Lexus International has released the third film in their ongoing Amazing in Motion global branding project — the new video is called STROBE, and it’s quite something:
Even so, there are two differences between STROBE and the previous two films. The biggest change is the inclusion of a Lexus product in the filming — the Lightman finishes his journey on the roof of the RC F super-coupe.
The other thing different about this new commercial? I was behind-the-scenes when it was being filmed in Kuala Lumpur.
By invitation of Lexus International, I travelled to Malaysia to see STROBE being filmed at the beginning of May.
Straight from the airport, it’s off to the first location — a vacant concrete-only building in south Kuala Lumpur transformed by the production team to resemble a lived-in office at night.
As my first experience at a film shoot, it’s amazing to see the co-ordination of so many people working together — this is a full scale production, with hundreds of people all working in unison.
For some perspective, here are two video documentaries of the commercial being filmed:
It’s one thing to see the finished product, and something completely different to see people outfitted in full body light costumes suspended by a crane off the side of a building.
The extreme humidity and complexity of the scaffolding makes the entire process very slow, but no one seems edgy or rushed.
Spending a few moments with director Adam Berg, I remark on the difficulty and am impressed by his response: “If it was easy, we wouldn’t be doing it.”
Speaking frankly, the first two brand films (again, see STEPS & SWARM) came as a real shock to enthusiasts. There were no vehicles or major reveals, just giant puppets and quadrotors and only the tiniest indication that it was related to Lexus at all.
Speak with Lexus executives and two central themes come up. The first is rational — Lexus is trying to reach a very specific audience rooted in the creative community, an audience generally unimpressed by the typical automotive brand commercial but highly influential in shaping the opinions of others.
The second theme is Emotion, which is more abstract and difficult to quantify — Lexus is determined to bring a deeper feeling to their products and to the brand itself.
It’s these two factors that have played a huge role in the development of Lexus’ recent lifestyle initiatives — it’s at the core of Lexus Short Films, the Lexus Design Awards, Intersect by Lexus, and most importantly, it explains the reasoning behind STEPS, SWARM, and STROBE.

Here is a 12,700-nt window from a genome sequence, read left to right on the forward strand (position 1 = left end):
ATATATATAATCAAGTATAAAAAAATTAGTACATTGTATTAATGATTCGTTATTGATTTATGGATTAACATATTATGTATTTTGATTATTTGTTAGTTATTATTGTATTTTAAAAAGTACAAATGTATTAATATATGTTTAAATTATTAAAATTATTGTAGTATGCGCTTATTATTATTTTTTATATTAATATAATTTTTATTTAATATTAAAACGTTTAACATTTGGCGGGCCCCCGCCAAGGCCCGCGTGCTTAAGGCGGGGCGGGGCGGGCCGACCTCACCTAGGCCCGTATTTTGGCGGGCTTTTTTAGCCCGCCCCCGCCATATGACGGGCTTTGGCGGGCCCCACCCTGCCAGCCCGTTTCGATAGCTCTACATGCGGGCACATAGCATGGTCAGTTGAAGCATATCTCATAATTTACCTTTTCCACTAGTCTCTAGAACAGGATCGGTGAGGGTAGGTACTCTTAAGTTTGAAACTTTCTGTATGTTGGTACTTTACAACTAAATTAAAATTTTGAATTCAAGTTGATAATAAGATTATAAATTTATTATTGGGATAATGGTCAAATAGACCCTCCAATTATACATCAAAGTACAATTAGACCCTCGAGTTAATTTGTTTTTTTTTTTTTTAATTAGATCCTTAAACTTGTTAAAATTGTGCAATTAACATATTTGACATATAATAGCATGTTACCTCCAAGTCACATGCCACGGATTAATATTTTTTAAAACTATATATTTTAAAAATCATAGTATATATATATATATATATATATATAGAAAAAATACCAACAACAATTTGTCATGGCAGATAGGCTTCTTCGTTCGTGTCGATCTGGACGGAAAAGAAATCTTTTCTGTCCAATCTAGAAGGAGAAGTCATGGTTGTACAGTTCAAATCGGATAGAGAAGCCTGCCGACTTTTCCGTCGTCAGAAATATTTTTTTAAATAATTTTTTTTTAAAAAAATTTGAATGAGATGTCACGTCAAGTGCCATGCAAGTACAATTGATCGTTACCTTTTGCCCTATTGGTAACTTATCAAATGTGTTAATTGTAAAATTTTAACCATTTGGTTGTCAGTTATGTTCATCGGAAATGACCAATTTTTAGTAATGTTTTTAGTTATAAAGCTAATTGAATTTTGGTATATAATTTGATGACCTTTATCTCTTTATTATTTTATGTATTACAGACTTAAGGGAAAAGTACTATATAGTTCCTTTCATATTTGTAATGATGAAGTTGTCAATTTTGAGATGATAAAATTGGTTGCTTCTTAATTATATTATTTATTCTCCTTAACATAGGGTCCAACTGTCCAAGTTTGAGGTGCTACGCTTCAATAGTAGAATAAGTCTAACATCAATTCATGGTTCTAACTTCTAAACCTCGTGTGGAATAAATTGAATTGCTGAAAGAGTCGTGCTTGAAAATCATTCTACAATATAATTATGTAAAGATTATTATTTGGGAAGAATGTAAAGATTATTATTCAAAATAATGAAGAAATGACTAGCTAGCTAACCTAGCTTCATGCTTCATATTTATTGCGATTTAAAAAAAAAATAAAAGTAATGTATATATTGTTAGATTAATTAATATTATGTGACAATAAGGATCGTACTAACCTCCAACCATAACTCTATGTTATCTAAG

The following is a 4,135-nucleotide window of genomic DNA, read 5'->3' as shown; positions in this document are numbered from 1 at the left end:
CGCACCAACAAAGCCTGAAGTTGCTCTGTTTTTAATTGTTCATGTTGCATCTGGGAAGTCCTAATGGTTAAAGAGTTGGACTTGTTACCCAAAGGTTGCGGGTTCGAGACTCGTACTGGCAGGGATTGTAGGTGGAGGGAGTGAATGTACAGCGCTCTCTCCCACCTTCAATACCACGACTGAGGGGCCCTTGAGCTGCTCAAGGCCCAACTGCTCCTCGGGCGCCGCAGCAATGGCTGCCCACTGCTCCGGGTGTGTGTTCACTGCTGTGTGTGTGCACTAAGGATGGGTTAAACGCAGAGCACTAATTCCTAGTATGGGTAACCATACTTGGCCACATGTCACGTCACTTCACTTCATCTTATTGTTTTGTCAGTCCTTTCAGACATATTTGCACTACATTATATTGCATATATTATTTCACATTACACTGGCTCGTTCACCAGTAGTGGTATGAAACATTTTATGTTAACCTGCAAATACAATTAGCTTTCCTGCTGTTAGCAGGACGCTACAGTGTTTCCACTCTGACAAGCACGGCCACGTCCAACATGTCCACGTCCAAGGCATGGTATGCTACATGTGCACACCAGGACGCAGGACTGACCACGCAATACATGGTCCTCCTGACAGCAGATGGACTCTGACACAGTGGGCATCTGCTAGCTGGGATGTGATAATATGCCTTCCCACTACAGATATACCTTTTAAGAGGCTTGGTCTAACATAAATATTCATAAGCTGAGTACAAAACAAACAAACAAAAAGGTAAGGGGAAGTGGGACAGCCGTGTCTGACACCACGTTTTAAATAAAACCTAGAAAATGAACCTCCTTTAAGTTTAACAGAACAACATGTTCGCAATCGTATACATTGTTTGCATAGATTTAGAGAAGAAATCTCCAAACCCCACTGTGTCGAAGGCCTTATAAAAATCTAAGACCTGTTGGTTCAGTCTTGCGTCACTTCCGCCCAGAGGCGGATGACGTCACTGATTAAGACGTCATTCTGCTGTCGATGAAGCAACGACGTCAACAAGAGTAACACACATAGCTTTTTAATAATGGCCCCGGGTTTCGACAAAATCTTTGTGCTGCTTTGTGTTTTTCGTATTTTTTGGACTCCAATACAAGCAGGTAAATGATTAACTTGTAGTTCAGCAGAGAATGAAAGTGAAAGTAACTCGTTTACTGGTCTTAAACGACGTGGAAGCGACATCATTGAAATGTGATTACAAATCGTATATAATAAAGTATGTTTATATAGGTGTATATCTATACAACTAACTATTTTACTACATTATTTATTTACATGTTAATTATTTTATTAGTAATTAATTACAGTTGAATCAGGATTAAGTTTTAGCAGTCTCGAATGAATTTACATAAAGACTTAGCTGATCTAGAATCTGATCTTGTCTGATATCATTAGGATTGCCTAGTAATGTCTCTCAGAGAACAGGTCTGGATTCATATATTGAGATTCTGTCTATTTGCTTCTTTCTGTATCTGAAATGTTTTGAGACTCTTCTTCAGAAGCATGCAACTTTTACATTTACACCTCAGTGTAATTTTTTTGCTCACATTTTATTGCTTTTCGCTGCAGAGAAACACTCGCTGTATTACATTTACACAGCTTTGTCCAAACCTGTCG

Get beyond the positioning and target markets, and the traditional Lexus strengths start to show themselves on the set of STROBE.
There’s craftsmanship in every aspect of the production — you can see it in the elaborate rigging, the highly detailed light costumes, the precision in the posing actors, and the insistence that all footage be shot completely in-camera.
It would have been much easier to create the entire commercial by computer, digitally inserting the Lightman into the cityscape. Post-production could have removed all traces of the wiring harnesses and the cranes and the scaffolding, making the Lightman float effortlessly through the air.
Instead, the difficulty is exposed and the finished product is a showcase of the time and effort required to create something unique. That attention to detail is the very definition of Lexus, at least in my mind.
As an observer in its creation, I was predisposed to enjoying this new commercial, and I’m happy the final cut doesn’t disappoint.
The puzzle of the puppets and quadrotors has given way to a highly visible feat of engineering and ingenuity, and best of all, the RC F manages to tie it all back to the vehicles. This small adjustment gives a good indication that Lexus products and the new brand direction are now at the same stage in their development, and that makes for a more mature, more cohesive result.
Long story short, I liked it. What about you?
My thanks to Lexus International for inviting me to the STROBE filming, including paying for my flight and accomodations.
I would also like to thank CHI & Partners, the agency responsible for the design & development of the Lexus International brand films, for their hospitality and kind patience.
Lastly, a special shout-out to Michael Tripp, Mika Torigaki, Atsushi Takada & Jack Shute for helping create an exceptional experience.